Republicans won what would seem to be a major concession from President Biden on immigration when Biden signaled that he would come to the table on tougher policies. Biden did so to secure funding for Ukraine, despite the fact that overwhelming majorities of Congress have repeatedly backed the aid.
But now Republicans don’t seem to know what to do with the opportunity they’ve been handed.
Not only do there appear to be irreconcilable differences between the approaches of hard-line House Republicans and more compromise-minded Senate Republicans, but former president Donald Trump has now signaled that Republicans should reject anything but a total capitulation from Democrats. That’s a standard that, if applied, would virtually assure that nothing gets done.
And increasingly, the party seems to be previewing arguments for the day when the failure of a compromise — and potentially, by extension, some of the raging border crisis — can be laid at its own feet.
But Republicans are finding those arguments hard to sell.
An emerging one is that the problem can’t really be solved until Trump or a Republican retakes the White House next year. Punchbowl News reported Monday that House Speaker Mike Johnson (R-La.) made such an argument Sunday night on a House GOP conference call.
But that was quickly and summarily rejected by some high-profile Republican senators. They noted that the leverage exists now for immigration legislation, which, after all, has eluded Congress for decades.
“There’s absolutely no way that we would get the kind of border policy that’s been talked about right now with a Republican majority in the Senate, unless we get a 60-vote majority, which isn’t going to happen,” Senate Minority Whip John Thune (R-S.D.) said, adding: “This is a unique moment in time.”
Sen. Lindsey Graham (R-S.C.) added that the “historic moment” is right now: “To those who think that if President Trump wins, which I hope he does, that we can get a better deal: You won’t. … To get this kind of border security without granting a pathway to citizenship is really unheard of.”
And Senate Minority Leader Mitch McConnell (R-Ky.) said Wednesday, “If we had a 100 percent Republican government — president, House, Senate — we probably would not be able to get a single Democratic vote to pass” this bill.
A related argument that seems to be on the rise is the idea that Congress doesn’t even really need to pass new laws — that the administration just needs to enforce the laws already on the books and/or do this by executive action.
This argument was reportedly broached by Rep. Virginia Foxx (R-N.C.) during Sunday night’s House GOP conference call, and it crept into Johnson’s media appearances on Wednesday night.
Fox News host Laura Ingraham began an interview with Johnson by positing that, “You don’t need some new bill coming out of the Senate to get the border enforced.”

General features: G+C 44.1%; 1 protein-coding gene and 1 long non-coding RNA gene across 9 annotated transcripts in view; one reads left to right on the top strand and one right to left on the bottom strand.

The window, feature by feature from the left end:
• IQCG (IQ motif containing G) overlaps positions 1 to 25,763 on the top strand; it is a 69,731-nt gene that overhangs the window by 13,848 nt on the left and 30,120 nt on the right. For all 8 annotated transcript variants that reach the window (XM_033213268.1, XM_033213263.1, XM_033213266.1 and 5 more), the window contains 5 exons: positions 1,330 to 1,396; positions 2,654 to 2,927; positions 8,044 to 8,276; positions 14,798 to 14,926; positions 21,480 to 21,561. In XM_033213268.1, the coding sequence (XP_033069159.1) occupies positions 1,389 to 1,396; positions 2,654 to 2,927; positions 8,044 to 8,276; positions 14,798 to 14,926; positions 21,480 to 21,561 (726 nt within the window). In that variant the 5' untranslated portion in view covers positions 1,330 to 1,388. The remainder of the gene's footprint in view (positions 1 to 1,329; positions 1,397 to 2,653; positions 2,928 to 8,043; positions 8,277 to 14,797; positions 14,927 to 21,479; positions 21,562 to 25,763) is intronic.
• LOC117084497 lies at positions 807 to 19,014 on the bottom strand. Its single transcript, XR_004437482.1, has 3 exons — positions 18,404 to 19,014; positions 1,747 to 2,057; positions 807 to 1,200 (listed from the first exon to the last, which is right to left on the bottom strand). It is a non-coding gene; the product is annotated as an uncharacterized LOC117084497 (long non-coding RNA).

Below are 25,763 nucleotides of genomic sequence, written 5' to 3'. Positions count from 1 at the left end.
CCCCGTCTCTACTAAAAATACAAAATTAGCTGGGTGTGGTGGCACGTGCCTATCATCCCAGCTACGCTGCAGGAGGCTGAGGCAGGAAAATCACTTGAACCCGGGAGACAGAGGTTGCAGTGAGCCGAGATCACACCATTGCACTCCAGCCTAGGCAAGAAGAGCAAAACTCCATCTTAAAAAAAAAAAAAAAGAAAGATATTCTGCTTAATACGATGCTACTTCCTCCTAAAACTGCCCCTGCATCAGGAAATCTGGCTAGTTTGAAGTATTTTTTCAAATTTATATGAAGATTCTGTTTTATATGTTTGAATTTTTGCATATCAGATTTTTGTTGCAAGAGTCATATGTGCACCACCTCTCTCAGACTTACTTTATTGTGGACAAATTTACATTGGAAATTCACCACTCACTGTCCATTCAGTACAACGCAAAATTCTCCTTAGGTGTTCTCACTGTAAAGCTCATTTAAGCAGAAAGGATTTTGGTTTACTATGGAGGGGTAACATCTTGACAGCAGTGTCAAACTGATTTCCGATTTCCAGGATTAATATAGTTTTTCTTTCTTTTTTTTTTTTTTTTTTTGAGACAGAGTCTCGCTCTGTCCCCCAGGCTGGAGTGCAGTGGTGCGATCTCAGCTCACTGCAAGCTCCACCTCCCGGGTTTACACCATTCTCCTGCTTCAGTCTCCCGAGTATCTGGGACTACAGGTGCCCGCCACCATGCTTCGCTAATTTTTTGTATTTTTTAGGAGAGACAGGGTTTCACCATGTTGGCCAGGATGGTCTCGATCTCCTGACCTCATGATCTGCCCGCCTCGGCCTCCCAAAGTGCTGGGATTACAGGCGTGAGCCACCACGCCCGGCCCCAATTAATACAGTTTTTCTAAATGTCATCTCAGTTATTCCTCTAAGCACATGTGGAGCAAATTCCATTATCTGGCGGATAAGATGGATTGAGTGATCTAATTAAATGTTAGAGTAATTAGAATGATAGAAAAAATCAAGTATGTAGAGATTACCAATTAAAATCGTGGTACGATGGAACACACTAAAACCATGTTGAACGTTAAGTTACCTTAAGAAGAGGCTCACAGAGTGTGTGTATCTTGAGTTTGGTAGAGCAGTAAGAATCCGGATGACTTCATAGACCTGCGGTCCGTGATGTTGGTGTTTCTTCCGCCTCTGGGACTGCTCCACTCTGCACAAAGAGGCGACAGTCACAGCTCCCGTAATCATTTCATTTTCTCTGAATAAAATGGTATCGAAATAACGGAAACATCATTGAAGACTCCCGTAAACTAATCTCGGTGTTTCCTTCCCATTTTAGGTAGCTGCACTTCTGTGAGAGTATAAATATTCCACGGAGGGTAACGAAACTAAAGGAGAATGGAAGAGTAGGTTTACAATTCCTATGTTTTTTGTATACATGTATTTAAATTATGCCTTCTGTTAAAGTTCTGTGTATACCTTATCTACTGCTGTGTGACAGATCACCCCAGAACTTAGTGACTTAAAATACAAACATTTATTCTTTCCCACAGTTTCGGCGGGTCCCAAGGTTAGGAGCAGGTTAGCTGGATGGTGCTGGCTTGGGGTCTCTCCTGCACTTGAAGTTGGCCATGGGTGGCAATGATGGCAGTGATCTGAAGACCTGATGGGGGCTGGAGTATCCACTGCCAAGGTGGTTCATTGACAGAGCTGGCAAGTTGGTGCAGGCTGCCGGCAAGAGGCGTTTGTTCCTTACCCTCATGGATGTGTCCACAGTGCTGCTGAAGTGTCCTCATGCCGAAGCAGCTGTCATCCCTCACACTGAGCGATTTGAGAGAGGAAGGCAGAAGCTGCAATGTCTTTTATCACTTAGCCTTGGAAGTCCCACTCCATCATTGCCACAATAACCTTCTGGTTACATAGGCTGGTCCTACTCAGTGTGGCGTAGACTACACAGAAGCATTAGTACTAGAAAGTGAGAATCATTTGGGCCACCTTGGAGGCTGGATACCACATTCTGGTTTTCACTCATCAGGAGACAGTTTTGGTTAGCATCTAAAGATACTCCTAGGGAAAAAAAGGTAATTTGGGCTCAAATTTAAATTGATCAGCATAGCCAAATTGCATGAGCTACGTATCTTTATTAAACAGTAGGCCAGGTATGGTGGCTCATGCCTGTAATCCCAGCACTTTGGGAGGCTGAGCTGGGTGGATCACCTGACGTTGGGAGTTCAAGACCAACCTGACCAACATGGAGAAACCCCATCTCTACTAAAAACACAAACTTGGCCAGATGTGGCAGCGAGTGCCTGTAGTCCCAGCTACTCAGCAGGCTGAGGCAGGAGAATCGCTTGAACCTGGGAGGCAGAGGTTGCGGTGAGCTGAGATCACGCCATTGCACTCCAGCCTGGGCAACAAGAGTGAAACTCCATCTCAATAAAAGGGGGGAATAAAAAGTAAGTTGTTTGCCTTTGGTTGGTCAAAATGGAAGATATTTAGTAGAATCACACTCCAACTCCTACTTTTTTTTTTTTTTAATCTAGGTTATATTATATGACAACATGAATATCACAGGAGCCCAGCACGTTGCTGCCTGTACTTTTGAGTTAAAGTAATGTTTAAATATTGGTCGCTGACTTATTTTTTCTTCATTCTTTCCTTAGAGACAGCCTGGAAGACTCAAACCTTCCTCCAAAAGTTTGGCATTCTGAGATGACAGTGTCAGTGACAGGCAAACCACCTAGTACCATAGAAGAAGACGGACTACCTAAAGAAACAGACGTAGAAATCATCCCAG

After Ingraham returned to the argument, Johnson said he told Biden during a meeting, “Mr. President, you have the authority right now to end this catastrophe. … We don’t need new laws. You could do it right now.”
During a separate interview with CNN’s Kaitlan Collins, Johnson repeatedly pointed to what Biden could do by executive action.
Johnson cited feedback from law enforcement on the border and said “there’s simple action that can be taken, right now. You don’t even need new federal law. You need executive action to stem the flow.”
When Johnson kept returning to what could be done by executive action, Collins noted that Johnson’s purview is legislation.
“What I’m saying is we have existing federal law on the books that [Homeland Security] Secretary [Alejandro] Mayorkas has not enforced,” Johnson responded, adding: “We need a combination, okay? But executive action is a huge and important part of this.”
There’s something to be said for driving a hard bargain. House Republicans last summer passed their own party-line immigration bill — H.R. 2 — and will want the final product to trend in that direction. Some on the Senate side have suggested that this is posturing and that the opportunity to pass something historic on immigration will ultimately prove too tempting.
But the pull of politics is stronger in the House. Not only does Johnson have to contend with an unruly conference full of people willing to torpedo things — or even a speaker — when they don’t get everything they want, but there’s a credible argument to be made that Republicans taking ownership of the border by passing a major bill could somewhat neutralize one of Biden’s major liabilities.
Rep. Troy E. Nehls (R-Tex.) put it bluntly recently, saying that “I’m not willing to do too damn much right now to help a Democrat and to help Joe Biden’s approval rating.”
Trump has also made little secret recently that he’s not exactly sad to see crises happen on Biden’s watch. And Ingraham broached the idea that new laws weren’t needed while discussing a conversation she’d had with Trump.
The Senate’s lead negotiator, Sen. James Lankford (R-Okla.), said in a cryptically worded tweet Wednesday amid pushback on the right, “Only in Washington is our southern border political gamesmanship instead of a national security crisis.”
The problem with doing nothing now is that things are pretty far down the road, with a potential vote in the Senate as early as next week. What’s more, Senate Republicans are publicly playing up how good a deal this is for their side, and how the moment is now.
That creates a situation in which it could soon become clear that House Republicans are the reason something major didn’t happen. They seem to be preparing accordingly.